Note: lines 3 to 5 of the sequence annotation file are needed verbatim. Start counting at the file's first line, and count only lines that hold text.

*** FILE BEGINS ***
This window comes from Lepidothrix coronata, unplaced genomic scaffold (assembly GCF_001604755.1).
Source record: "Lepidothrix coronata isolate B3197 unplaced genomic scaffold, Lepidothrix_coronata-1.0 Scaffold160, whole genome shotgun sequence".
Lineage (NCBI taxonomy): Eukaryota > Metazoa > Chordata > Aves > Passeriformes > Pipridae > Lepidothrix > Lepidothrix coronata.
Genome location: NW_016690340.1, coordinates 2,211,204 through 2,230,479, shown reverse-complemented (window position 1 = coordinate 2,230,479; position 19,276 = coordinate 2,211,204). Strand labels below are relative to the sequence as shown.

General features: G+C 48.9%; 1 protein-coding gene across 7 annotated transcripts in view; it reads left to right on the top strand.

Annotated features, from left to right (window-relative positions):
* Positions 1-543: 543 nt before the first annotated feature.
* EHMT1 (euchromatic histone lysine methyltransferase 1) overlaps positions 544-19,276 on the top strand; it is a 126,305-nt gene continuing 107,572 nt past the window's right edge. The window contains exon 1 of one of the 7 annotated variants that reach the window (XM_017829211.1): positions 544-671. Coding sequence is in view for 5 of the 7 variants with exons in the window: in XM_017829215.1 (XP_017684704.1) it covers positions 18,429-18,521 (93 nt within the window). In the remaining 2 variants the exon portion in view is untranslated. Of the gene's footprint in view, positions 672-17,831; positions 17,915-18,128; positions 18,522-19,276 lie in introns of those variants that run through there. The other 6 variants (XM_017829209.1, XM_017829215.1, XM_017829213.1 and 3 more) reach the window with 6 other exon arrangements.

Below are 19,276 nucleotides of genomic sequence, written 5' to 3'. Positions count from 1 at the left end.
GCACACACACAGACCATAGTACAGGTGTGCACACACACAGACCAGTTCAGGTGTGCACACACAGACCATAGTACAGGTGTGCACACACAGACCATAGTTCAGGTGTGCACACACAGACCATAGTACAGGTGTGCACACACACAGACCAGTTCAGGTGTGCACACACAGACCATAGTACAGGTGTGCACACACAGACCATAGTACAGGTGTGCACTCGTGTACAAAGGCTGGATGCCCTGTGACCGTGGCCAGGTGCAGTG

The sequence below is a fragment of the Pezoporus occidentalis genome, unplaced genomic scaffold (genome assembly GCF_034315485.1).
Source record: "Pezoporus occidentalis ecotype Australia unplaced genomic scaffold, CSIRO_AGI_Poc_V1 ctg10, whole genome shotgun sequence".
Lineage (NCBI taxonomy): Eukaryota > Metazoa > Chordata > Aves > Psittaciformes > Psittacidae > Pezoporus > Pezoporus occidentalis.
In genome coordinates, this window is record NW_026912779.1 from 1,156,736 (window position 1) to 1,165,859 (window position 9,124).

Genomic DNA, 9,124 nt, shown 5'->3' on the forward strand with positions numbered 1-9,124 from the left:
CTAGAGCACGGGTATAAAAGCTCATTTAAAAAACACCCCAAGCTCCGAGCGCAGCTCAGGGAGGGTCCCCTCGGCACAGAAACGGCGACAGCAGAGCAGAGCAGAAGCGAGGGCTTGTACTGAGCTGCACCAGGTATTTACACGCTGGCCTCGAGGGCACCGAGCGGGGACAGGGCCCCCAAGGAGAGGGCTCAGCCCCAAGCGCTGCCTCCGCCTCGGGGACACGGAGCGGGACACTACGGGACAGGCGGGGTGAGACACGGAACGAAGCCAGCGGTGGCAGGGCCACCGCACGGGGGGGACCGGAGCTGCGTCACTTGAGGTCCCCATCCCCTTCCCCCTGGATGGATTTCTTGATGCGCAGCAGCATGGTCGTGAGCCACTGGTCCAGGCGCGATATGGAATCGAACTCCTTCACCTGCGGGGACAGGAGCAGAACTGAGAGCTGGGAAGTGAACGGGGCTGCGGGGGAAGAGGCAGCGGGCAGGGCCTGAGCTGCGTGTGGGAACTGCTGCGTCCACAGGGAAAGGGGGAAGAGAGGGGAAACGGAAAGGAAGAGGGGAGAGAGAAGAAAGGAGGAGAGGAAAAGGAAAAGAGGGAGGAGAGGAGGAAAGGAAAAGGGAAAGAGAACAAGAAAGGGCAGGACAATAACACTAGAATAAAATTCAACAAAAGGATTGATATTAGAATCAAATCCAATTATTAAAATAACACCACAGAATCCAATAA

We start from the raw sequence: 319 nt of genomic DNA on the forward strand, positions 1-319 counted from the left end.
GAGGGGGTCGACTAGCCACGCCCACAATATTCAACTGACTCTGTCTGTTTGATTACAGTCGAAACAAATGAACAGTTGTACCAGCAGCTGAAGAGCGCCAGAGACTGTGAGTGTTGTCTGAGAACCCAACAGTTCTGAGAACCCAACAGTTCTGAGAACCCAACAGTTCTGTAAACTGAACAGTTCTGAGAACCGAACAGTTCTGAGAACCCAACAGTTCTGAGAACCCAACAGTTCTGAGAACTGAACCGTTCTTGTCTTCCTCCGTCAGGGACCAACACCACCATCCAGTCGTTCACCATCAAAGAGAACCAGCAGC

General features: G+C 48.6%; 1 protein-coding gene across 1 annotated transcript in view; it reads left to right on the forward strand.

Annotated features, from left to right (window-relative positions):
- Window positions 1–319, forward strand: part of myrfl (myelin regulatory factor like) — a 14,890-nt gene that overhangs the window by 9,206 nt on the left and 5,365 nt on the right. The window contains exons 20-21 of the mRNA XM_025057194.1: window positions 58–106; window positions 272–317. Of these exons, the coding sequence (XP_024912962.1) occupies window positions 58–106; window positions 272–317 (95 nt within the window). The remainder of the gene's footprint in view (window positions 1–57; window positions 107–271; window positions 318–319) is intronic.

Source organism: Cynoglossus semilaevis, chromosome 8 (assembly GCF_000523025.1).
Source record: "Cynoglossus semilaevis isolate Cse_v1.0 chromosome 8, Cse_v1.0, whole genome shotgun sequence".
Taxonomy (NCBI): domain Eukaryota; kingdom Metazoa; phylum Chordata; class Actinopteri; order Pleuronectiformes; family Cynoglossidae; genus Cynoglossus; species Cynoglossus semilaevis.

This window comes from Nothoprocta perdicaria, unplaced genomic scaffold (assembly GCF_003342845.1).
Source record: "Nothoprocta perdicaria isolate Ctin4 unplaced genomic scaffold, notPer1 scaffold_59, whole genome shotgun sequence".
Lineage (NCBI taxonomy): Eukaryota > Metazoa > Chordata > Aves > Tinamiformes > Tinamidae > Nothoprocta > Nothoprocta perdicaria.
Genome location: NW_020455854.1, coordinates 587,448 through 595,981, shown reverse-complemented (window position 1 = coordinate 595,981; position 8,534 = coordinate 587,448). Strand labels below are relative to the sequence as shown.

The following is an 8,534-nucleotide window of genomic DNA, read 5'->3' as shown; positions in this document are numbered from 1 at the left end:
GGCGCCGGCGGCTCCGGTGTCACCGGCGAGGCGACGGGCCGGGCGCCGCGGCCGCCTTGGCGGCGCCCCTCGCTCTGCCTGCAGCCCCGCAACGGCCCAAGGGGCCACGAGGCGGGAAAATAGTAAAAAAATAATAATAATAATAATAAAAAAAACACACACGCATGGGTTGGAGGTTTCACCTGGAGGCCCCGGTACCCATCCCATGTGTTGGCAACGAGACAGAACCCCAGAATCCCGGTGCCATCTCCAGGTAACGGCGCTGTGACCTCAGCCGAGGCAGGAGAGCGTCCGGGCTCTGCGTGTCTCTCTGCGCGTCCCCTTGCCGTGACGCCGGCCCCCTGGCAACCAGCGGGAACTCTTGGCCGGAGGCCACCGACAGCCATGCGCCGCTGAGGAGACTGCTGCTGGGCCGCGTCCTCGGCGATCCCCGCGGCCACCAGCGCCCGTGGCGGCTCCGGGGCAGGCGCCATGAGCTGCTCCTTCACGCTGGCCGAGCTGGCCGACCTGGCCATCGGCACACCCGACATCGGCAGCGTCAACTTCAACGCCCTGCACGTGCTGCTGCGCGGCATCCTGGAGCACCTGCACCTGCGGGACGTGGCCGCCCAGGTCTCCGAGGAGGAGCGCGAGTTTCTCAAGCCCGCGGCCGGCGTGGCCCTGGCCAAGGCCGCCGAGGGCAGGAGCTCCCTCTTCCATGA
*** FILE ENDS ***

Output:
Lineage (NCBI taxonomy): Eukaryota > Metazoa > Chordata > Aves > Passeriformes > Pipridae > Lepidothrix > Lepidothrix coronata.
Genome location: NW_016690340.1, coordinates 2,211,204 through 2,230,479, shown reverse-complemented (window position 1 = coordinate 2,230,479; position 19,276 = coordinate 2,211,204). Strand labels below are relative to the sequence as shown.

General features: G+C 48.9%; 1 protein-coding gene across 7 annotated transcripts in view; it reads left to right on the top strand.